* In his Athen. Republica, c. 2.

+ See, in the Phædrus, the illustrations of love in its various forms. It is well known that both the Epicureans and Stoics allowed and Egypt, never distinguished for its morals, and Syria under wretched misgovernment, were sunk in venality and crime.* Greece was effeminate defended raidcpagria, as well as incest, reckoning these flagitious crimes among things (adıápopa,) indifferent. The classical reader will remember Virgil's Corydon amabat Alexin, as well as Horace's numerous allusions to the same thing. Plutarch tells us that even Solon practised this monstrous crime. Diogenes Laertius says the same of the Stoic Zeno.

Justice was sacrificed, in the terrible struggle of contending politicians, and the republic, so long the boast and glory of Rome, ignominiously fell. The most astounding debaucheries were mingled with the most terrible cruelties.

* We learn from Rosellini, Wilkinson, Bunsen, and others, who have made Egyptian history a special study, that the Egyptians, while eminently skilled in many of the arts of life, were coarse and disgusting in their habits. Their very monuments furnish indisputable evidence of their sensuality and cruelty. Their feasts end iu “ bestial excesses," on the part of both sexes. Gentlemen are carried home in a state of insensibility, and even ladies give token of their preceding intemperance. All know how licentious was the worship of Isis.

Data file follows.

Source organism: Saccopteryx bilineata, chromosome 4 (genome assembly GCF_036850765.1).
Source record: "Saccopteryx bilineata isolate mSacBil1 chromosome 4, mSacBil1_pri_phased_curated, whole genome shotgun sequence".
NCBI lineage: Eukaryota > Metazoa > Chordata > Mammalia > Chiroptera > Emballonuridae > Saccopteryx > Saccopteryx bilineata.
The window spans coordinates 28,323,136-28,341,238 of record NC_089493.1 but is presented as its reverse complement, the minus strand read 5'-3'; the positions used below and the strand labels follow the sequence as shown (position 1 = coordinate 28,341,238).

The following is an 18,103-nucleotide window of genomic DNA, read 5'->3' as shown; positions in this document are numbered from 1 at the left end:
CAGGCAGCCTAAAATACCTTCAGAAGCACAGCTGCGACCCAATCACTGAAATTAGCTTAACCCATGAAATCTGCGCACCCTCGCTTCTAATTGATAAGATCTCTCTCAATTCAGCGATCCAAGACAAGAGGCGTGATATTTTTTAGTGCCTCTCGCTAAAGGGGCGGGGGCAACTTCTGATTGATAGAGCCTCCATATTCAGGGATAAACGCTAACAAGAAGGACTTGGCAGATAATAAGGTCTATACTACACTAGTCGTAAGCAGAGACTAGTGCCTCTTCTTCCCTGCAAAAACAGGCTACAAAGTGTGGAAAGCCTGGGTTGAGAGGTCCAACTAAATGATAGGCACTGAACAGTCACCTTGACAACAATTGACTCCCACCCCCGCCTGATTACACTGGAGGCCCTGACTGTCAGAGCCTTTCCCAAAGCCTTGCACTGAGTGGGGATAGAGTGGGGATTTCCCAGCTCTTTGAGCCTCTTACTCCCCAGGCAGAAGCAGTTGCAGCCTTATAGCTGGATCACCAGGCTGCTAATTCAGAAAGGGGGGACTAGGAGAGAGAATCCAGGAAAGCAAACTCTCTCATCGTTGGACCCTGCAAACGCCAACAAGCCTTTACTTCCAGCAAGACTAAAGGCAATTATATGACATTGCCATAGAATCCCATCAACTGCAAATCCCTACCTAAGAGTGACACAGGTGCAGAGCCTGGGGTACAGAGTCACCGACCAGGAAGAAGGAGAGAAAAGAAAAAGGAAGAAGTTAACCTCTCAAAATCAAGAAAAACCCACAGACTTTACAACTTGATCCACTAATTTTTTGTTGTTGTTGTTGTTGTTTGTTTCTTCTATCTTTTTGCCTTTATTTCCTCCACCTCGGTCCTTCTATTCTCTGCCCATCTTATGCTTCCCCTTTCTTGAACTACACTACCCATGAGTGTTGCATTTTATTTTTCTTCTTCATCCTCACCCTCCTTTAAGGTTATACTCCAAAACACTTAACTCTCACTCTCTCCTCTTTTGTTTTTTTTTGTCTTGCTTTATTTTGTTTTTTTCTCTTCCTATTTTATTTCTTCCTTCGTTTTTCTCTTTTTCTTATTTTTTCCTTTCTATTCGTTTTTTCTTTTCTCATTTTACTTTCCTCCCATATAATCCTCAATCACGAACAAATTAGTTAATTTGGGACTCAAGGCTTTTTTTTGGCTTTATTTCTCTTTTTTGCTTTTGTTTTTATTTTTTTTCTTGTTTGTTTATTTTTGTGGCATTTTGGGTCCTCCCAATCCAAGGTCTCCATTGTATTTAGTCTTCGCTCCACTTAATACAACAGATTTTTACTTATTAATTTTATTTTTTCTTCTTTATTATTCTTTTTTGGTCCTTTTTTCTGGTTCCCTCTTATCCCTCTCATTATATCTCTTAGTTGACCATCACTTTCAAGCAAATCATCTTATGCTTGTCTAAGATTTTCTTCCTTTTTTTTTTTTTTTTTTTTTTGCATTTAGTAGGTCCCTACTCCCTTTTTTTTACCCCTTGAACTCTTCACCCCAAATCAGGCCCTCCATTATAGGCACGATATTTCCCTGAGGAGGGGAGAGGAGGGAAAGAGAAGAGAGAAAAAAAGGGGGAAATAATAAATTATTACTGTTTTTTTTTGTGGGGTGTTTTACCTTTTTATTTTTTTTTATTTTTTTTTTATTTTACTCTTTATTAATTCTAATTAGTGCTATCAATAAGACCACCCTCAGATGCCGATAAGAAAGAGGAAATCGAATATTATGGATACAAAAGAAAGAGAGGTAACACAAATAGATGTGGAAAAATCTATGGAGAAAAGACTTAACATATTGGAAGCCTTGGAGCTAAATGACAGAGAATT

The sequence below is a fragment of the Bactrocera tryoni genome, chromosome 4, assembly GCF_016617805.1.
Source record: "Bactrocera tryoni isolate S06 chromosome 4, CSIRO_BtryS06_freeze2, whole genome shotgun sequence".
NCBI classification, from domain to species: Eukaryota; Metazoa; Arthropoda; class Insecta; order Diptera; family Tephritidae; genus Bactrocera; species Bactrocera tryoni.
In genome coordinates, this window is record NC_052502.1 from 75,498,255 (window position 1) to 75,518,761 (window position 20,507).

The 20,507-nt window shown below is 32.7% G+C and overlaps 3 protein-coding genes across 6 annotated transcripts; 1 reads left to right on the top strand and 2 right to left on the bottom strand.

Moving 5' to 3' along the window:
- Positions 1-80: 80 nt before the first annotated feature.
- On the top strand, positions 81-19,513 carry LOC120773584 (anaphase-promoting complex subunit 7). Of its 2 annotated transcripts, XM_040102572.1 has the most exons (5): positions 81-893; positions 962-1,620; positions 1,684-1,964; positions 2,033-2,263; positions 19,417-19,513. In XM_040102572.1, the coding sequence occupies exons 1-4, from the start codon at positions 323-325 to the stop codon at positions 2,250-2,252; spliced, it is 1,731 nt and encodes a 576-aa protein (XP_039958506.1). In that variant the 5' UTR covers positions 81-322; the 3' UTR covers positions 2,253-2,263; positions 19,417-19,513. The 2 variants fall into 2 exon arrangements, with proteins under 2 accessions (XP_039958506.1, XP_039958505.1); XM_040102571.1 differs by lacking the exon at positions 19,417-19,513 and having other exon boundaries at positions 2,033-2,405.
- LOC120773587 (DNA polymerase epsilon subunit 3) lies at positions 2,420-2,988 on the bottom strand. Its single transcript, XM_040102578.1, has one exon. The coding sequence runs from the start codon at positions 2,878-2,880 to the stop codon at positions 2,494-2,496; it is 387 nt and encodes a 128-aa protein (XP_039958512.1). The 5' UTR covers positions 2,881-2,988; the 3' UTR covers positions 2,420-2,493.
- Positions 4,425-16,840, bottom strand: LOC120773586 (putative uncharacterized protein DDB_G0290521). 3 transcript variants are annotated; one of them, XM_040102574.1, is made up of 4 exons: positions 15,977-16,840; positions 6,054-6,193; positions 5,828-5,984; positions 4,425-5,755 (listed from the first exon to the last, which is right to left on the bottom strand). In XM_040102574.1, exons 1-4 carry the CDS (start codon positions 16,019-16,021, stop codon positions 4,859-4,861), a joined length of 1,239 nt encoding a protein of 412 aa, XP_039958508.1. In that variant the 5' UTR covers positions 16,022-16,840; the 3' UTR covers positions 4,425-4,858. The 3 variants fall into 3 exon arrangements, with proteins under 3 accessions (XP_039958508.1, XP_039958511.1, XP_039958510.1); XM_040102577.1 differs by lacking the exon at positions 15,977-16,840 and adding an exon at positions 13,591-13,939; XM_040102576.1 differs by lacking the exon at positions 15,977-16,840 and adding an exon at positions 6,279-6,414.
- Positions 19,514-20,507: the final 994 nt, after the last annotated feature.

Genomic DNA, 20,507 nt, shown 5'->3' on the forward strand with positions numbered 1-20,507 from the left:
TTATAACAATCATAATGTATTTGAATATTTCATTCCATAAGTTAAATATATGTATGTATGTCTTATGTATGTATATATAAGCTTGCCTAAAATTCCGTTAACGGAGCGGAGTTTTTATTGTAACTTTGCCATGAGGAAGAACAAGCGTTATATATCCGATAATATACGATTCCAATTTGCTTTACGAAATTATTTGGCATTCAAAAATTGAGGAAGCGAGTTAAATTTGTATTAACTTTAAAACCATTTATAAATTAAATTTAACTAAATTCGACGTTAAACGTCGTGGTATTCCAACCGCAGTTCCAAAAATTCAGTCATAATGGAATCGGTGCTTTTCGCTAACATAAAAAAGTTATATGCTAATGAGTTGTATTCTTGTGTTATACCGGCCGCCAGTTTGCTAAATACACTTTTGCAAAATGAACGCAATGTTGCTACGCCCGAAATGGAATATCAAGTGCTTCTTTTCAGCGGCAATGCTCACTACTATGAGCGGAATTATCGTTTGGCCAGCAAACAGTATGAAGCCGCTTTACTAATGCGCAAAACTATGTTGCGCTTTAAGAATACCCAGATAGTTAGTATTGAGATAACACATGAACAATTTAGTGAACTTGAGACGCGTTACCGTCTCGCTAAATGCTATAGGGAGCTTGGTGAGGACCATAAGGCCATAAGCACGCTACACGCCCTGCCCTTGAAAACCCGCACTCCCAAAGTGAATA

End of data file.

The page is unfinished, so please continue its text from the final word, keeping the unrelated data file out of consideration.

and powerless, hungering, as of old, after pleasure, but without the redeeming force and elegance of former times. The great Roman heart, which swayed the world, grew gross and languid, under the dominion of cruelty and lust. The dream of heroic virtue and freedom had passed away. Despotism, unprincipled and capricious, ruled the nations. The morals even of those called sages, with few exceptions, were rank and bestial. The condition of the hungry masses, in the Roman empire, grew more and more intolerable. What may be termed the higher philosophy, not yet entirely abandoned by thoughtful men, here and there shone, like a vessel on fire, amid the fury and darkness of a tempestuous night. At the best, it never reached the masses; and hence the doctrine of God and of the im. mortality of the soul, which lingered in books, and in the belief of a few lofty souls, left like rocks amid the tide of corruption, exerted upon the community no conceivable influence. Nay, this higher philosophy, at the time of which we are speaking, was itself becoming sceptical and lewd. The reign of Epicureanism was all but complete. A few philosophical spirits, like Cicero in Rome, or Philo in Alexandria, admired Plato,